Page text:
Showing posts from January, 2018

Tongues on the Football Field (continued)

Tongues on the Football Field (continued) This column is a continuation from last week. It is about tongues and prophecy.  When I was in my early twenties, I  read a quote from a Christian  philosopher   who said that  for  Christians   life is not  just a problem to be solv ed;  life is  also  a mystery.  The tendency of m any Christians, like me,  is sometimes to  approach the Christian life  (and even God Himself)  as  a series of problems to be solved  with our minds . We think that if we apply reason to the Bible, we can sol ve almost anything! (We  forget that we cannot understand anything truly important about God without  the Holy S pirit. )  The Christian philosopher I mentioned, Ga briel Marcel, reminds us that much about God and life is mysterious. In the letter of I Corinthians (2:9-10), Paul says that the Spirit searches the depths of God. He says that eye has not seen, ear has not heard, and the heart has not conceived what God has prepared for us, but God has re

Tongues on the Football Field

Tongues on the Football Field  Recently Alabama came from behind to beat Georgia in the college national championships. In the second half of the game, with Alabama down 13-0, coach Nick Saban put into the game a freshman quarterback, Tua Tagovailoa. People were amazed that Alabama came back from a deficit to win the game in overtime.  Yahoo sports wrote an interesting article on this, from which I will now quote at some length. “How, in the name of  Bear Bryant , did a freshman bench jockey rise to this ridiculously pressurized occasion and become an instant hero? ‘I was praying,’ Tagovailoa said. ‘I was speaking in tongues. It kept me calm.’” “He prayed before possessions. He prayed after possessions. He prayed and passed and scrambled his way into Alabama lore. ‘I would say my poise comes from my faith,’ Tagovailoa said. ‘I just pray for peace.’” Another website,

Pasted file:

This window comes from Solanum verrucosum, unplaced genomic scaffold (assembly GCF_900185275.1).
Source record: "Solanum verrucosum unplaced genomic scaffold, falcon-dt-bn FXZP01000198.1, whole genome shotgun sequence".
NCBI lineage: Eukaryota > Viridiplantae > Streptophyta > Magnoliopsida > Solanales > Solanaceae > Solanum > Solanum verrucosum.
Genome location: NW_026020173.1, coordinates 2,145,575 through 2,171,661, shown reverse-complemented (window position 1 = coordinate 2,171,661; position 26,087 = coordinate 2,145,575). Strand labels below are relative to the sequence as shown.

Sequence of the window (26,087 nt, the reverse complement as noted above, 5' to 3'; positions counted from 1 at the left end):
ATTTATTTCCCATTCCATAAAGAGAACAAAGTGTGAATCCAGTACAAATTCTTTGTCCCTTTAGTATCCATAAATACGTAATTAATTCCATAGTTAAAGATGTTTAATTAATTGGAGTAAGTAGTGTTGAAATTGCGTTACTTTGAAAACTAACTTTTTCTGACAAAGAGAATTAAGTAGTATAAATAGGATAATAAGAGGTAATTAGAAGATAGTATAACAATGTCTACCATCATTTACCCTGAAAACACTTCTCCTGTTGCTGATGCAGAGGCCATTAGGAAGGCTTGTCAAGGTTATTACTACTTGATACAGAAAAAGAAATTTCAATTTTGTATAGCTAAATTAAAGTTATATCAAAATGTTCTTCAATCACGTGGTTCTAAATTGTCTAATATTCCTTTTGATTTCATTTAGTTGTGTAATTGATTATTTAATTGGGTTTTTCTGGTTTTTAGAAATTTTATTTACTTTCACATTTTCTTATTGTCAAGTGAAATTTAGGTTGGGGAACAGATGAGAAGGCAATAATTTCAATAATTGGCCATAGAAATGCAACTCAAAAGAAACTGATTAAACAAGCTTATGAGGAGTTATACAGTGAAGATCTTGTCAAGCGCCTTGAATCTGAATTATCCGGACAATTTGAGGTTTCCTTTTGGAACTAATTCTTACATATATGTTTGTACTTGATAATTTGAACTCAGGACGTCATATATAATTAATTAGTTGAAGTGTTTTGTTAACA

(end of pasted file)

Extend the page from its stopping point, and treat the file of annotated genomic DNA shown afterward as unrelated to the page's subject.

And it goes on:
“The Lukewarm Church, continued….”

“The Lukewarm Church, continued….” Last week I wrote about Jesus‘s words to the church at Laodicea in Asia minor. These words are contained in Revelation, chapter 3, verses 14 through 22. In these verses Jesus tells the Laodicean church that they are neither hot nor cold, but lukewarm, and that he is about to spit them out of his mouth. Usually whenever I read this passage I am concerned because I think it is a fairly accurate description of much of the Christian Church in America, and that it is also sometimes a just description of me as an American church pastor and leader (albeit retired.) I ended what I wrote last week by asking people to pray for me to be more committed to the Lord, and also to pray for themselves if they felt that the passage also addressed them. I remember I felt a little uneasy with that ending and so I ended the article with a sentence saying that I would continue talking about it again this week. As I revisit this passage, I want to stress that it is n

A New Year’s Prayer

Recently my wife and I were reading the scripture which quotes Jesus as saying to the church in Laodicea: “Behold, I stand at the door and knock. If anyone hears My voice and opens the door, I will come in to him and dine with him, and he with Me.” (Revelation 3:20-22, New King James Version) This verse is often used in evangelistic situations—in other words to invite someone to invite Jesus Christ into their life. And the truth is that Jesus DOES want us to invite Him into our lives. However, if you look at Revelation 3 where this verse occurs, you will see that Jesus is apparently talking to people who were already Christians at the Church in Laodicea in Asia Minor (present day Turkey) in the first century, AD.   Jesus is telling those church members that because they are “luke-warm,” (neither hot nor cold) he is about to spit them out of his mouth. He says: “I know your deeds, that you are neither cold nor hot. I wish you were either one or the other! So, because you are lu